Watch CBSN Live

Gingrich's professor, surrogate hats the same

ARLINGTON, VA - MAY 02: Former Speaker of the House Newt Gingrich speaks as he announces he is suspending his campaign for the Republican presidential nomination May 2, 2012 in Arlington, Virginia. Gingrich said he decided to leave the race after his rival, former Massachusetts Gov. Mitt Romney, surged ahead in recent primary elections. Gingrich plans to campaign for his former rival with an official endorsement to come in the next few weeks. (Photo by Chip Somodevilla/Getty Images) Chip Somodevilla/Getty Images

(CBS News) TAMPA, Fla. - Newt Gingrich the professor looks and sounds a lot like Newt Gingrich the Mitt Romney surrogate.

In the first of four installments of "Newt University" - the party favor Gingrich spokesman R.C. Hammond said Romney's campaign offered the former presidential candidate for the Republican National Convention this week - a lineup of speakers headlined by Wisconsin Gov. Scott Walker largely abandoned the event's policy frame in favor of boosting their party's ticket.

Monday's "lecture" was themed, "We Can Do Better," focused on jobs and the moment's hot-button topic, Medicare. While the former House Speaker dug up some old on-topic stump lines, his role was attack dog, supported by charts that laid out damning trends for president in "The Obama Job Depression," among others.

Walker, who was met with standing ovation from the crowd of several hundred, detailed the reforms he's put in place in Wisconsin since surviving a nasty recall election and continued grief from union workers for stripping them of collective bargaining rights.

"I laughed when, in the last year and a half, the left - particularly some of the big media bosses - said what we did was a shock," he said, mentioning to eruptions of applause his decision to take away teachers' seniority and tenure. "The shock was that we actually did what we said we were gonna do."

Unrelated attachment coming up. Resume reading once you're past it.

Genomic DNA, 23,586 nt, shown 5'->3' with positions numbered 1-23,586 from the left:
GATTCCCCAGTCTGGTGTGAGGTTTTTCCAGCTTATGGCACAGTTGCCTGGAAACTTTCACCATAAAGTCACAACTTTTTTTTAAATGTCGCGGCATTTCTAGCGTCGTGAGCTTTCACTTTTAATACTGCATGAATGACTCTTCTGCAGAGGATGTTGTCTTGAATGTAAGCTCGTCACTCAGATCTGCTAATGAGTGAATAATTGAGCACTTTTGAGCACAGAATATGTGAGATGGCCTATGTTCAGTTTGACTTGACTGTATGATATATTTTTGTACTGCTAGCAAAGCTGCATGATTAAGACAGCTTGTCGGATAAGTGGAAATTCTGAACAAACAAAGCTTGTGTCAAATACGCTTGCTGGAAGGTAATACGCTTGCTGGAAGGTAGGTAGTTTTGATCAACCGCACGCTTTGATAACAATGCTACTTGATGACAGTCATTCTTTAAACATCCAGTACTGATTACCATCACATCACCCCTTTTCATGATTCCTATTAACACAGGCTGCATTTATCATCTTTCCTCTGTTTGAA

(Watch: The 2012 Republican primary in four minutes.)

But like the rest, Walker turned quickly to politics, declaring that he "already knew that Mitt Romney had the resume to be a great president." When Romney chose "my friend," Rep. Paul Ryan, R-Wis., he continued, "I knew he also has the courage and passion." As for Romney's private sector experience, often criticized on points ranging from his company's involvement in outsourcing to its record spackled with failed companies, "I never backed away from that" experience, Walker said.

And Gingrich himself was a praise line for many of the speakers. Speaking on behalf of the Kemp Foundation, James "Jimmy" Kemp (whose father, Jack Kemp, Gingrich cited as one of his great teachers) admiringly told a story of bakery workers who complained to him once that since Gingrich's reign as House Speaker, "now you've actually got to pay for your health insurance." Romney policy director Lanhee Chen hailed Gingrich as "a real innovator in our party for some time now."

Wrapping up the event, Gingrich announced that "well over a thousand people" watched the lecture at Three more are scheduled for each remaining day of the convention, at 10 a.m. EST.

View CBS News In